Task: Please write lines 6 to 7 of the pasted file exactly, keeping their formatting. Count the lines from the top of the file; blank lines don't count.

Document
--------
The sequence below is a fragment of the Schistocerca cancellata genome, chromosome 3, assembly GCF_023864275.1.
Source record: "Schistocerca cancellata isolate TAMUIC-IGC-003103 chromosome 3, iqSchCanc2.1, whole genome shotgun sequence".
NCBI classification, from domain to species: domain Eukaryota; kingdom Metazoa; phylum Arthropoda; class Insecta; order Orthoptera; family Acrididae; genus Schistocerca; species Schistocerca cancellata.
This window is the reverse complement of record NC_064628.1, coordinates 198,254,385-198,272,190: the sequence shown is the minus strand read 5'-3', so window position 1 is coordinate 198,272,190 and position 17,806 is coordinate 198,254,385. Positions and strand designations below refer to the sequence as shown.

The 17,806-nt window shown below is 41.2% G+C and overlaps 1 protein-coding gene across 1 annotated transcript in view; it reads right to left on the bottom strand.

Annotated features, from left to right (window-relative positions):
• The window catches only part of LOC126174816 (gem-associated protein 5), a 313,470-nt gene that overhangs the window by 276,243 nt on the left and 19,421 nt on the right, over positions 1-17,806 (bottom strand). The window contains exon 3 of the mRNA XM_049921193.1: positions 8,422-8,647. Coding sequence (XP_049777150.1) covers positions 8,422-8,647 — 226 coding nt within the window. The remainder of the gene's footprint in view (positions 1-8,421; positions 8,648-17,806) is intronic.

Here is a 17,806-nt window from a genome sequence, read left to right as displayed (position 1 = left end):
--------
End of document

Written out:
Annotated features, from left to right (window-relative positions):
• The window catches only part of LOC126174816 (gem-associated protein 5), a 313,470-nt gene that overhangs the window by 276,243 nt on the left and 19,421 nt on the right, over positions 1-17,806 (bottom strand). The window contains exon 3 of the mRNA XM_049921193.1: positions 8,422-8,647. Coding sequence (XP_049777150.1) covers positions 8,422-8,647 — 226 coding nt within the window. The remainder of the gene's footprint in view (positions 1-8,421; positions 8,648-17,806) is intronic.